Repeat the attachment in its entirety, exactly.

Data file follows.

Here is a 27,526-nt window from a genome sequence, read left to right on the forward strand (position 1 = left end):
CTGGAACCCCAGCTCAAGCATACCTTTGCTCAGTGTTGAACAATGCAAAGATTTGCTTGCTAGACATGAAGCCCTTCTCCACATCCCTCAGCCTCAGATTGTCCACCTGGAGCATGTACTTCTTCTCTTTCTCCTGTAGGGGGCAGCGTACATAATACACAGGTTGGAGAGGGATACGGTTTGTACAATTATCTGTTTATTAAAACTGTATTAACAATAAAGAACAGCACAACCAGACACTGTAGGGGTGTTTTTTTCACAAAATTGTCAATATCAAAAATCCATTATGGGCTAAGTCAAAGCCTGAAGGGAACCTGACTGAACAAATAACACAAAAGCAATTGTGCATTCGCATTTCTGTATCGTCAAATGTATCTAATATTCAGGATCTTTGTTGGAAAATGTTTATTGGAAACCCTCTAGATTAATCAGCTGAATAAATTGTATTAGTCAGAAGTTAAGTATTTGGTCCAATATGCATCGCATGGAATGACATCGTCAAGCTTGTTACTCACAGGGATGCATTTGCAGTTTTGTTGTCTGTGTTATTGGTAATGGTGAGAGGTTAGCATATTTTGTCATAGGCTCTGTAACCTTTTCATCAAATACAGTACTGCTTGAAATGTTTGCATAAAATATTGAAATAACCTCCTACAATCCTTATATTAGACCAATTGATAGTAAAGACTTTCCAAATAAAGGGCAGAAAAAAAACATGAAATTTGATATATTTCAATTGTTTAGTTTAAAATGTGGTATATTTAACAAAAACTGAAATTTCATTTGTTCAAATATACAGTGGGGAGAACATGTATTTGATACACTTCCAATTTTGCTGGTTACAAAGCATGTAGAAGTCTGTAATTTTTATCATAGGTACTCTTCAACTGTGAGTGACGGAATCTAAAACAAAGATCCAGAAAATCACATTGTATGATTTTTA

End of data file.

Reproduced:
Here is a 27,526-nt window from a genome sequence, read left to right on the forward strand (position 1 = left end):
CTGGAACCCCAGCTCAAGCATACCTTTGCTCAGTGTTGAACAATGCAAAGATTTGCTTGCTAGACATGAAGCCCTTCTCCACATCCCTCAGCCTCAGATTGTCCACCTGGAGCATGTACTTCTTCTCTTTCTCCTGTAGGGGGCAGCGTACATAATACACAGGTTGGAGAGGGATACGGTTTGTACAATTATCTGTTTATTAAAACTGTATTAACAATAAAGAACAGCACAACCAGACACTGTAGGGGTGTTTTTTTCACAAAATTGTCAATATCAAAAATCCATTATGGGCTAAGTCAAAGCCTGAAGGGAACCTGACTGAACAAATAACACAAAAGCAATTGTGCATTCGCATTTCTGTATCGTCAAATGTATCTAATATTCAGGATCTTTGTTGGAAAATGTTTATTGGAAACCCTCTAGATTAATCAGCTGAATAAATTGTATTAGTCAGAAGTTAAGTATTTGGTCCAATATGCATCGCATGGAATGACATCGTCAAGCTTGTTACTCACAGGGATGCATTTGCAGTTTTGTTGTCTGTGTTATTGGTAATGGTGAGAGGTTAGCATATTTTGTCATAGGCTCTGTAACCTTTTCATCAAATACAGTACTGCTTGAAATGTTTGCATAAAATATTGAAATAACCTCCTACAATCCTTATATTAGACCAATTGATAGTAAAGACTTTCCAAATAAAGGGCAGAAAAAAAACATGAAATTTGATATATTTCAATTGTTTAGTTTAAAATGTGGTATATTTAACAAAAACTGAAATTTCATTTGTTCAAATATACAGTGGGGAGAACATGTATTTGATACACTTCCAATTTTGCTGGTTACAAAGCATGTAGAAGTCTGTAATTTTTATCATAGGTACTCTTCAACTGTGAGTGACGGAATCTAAAACAAAGATCCAGAAAATCACATTGTATGATTTTTA